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The use of ‘community’ as a new housing marketing strategy
When reflecting on the house building industry, and its methods of marketing particularly, we have to face the ubiquitous presence and potency of capitalism. Any glance under the surface of this industry reveals the pressures and drivers of any other modern commercial operation, but these forces come to bear on uniquely fundamental elements of our social structures, the notions of ‘home’ and ‘community’. How these ideas are massaged and manipulated in response to the pressures of the capitalist market space is of particular interest. How is the idea of community both understood and represented by the ‘market driven’ house builders, and to what extent is their narrative of community simply a cynical mimetic spin of a cultural memory that has little relation to reality?
The further question for this brief exercise relates to how the mode of marketing influences the expectations and relationships that the consumer of their housing product has towards ‘community’. These are broad questions and require much more than the few words and pages here, but I believe becoming better acquainted with this discourse will help us understand the missional context of new housing better. The critique of these inquiries resonates (to a certain degree) with the arguments of thinkers such as Theodor Adorno and the controversial artist and revolutionary philosopher Guy Debord. It is these strands of thought that we will follow, while always recognising there are many other, and arguably more fruitful, ways to unpick these questions. Adorno’s development of the idea of a ‘Culture Industry’ at work at the heart of a capitalist cultural drive towards complete domination and control provides us with a potent arsenal of critique to engage with the forces that wish to alter cultural ideas of ‘community’ to their profit making advantage. These themes are then powerfully, and playfully, expressed through the notion of the “spectacle” within Debord’s seminal work The Society of the Spectacle. We can only touch on these points of critique, which open up a far broader discussion about capitalism and culture that is far beyond the scope of this article, but we do examine some of their ideas and ultimately ask how the church’s response to new housing either reinforces or counters the capitalist rendering of community within a new housing context.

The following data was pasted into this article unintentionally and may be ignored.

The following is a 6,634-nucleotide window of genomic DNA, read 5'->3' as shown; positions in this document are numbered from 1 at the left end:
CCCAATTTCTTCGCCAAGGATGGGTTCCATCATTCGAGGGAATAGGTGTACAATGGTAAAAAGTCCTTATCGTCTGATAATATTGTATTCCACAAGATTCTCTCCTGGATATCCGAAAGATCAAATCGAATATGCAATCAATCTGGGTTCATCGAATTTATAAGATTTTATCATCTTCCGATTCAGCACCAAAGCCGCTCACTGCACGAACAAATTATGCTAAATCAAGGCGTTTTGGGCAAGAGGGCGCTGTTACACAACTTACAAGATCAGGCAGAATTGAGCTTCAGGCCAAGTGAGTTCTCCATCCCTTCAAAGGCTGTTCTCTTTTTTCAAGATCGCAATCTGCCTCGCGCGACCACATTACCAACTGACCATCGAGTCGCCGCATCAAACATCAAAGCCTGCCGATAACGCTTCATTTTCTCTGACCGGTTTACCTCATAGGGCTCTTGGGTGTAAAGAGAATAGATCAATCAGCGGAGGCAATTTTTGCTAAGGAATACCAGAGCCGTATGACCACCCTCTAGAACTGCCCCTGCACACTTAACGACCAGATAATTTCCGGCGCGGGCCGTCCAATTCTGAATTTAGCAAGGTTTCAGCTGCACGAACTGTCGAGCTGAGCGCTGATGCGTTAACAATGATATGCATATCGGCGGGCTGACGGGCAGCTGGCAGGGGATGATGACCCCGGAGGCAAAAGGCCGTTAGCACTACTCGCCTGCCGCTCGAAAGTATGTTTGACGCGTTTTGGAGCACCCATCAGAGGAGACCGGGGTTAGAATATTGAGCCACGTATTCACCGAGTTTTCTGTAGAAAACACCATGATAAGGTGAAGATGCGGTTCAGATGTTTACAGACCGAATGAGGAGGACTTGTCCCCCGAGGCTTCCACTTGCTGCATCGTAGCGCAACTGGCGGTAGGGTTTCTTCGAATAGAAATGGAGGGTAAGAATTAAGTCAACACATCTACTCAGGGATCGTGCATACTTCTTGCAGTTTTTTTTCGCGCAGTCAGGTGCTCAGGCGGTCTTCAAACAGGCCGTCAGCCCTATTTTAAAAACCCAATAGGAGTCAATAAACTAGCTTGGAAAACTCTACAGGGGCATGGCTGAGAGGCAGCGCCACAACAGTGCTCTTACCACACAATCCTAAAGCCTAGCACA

The gap between perception and reality
There is a distinct difference between the sales pitch, presented within the glossy images of the sales pack, and the actual community that families and individuals are set to join. As the more mundane reality slowly becomes apparent, once the diggers and ‘high-viz’ jackets have moved on, the new house owner is faced with a far more difficult and onerous task than the sales pack had suggested. Since, once the dust settles the new community quickly solidifies into the usual routine of every established group of neighbours, and as such begins to soil its utopian hope with conflict, isolation, and unrealised promise. Here, the ordinary is again wrapped up to be something ideal, all in the interests of increasing market value, suggesting that money can purchase the fulfilment of our aspirations and longing for community. Community, as a feature of the product, sets up a similar relationship to the one suggested by certain male perfumes, the suggestion that an individual’s chances of attracting members of the opposite sex will be instantly increased. Sex is commodified as a means of adding value and saleability to perfumes, community is commodified in a no-less cynical and manipulative manner to increase the market performance of the housing product. The suggestion that buying the new home will bring with it a certain ideal experience of community is seeded in the mind of the new owner every time they are faced with the images and narratives of the sales machine.